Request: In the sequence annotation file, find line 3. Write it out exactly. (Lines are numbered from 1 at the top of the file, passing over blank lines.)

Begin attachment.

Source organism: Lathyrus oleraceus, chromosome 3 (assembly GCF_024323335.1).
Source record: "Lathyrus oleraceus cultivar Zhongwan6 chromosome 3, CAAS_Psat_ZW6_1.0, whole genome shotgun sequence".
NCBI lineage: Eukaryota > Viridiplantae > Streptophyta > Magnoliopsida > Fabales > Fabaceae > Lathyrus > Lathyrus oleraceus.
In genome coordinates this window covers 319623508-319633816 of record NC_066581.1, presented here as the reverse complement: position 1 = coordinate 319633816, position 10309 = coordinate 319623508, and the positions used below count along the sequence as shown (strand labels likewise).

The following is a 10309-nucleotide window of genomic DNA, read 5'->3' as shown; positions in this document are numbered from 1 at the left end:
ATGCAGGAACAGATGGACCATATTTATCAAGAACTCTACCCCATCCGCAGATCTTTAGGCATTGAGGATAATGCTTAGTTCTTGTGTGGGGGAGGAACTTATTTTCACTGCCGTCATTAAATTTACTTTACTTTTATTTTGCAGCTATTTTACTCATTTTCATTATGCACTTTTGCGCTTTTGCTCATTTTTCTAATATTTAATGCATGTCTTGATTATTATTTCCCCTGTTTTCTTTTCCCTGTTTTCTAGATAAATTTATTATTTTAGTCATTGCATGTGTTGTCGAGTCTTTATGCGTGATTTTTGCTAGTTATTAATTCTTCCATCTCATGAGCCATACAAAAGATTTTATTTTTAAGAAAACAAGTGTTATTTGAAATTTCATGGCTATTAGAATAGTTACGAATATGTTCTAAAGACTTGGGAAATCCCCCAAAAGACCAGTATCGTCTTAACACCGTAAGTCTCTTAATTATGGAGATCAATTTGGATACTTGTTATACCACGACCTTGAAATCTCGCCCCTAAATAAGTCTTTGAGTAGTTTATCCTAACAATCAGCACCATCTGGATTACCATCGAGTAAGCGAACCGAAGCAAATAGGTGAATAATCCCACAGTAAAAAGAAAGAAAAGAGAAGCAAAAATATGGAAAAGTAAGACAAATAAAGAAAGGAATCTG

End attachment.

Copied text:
NCBI lineage: Eukaryota > Viridiplantae > Streptophyta > Magnoliopsida > Fabales > Fabaceae > Lathyrus > Lathyrus oleraceus.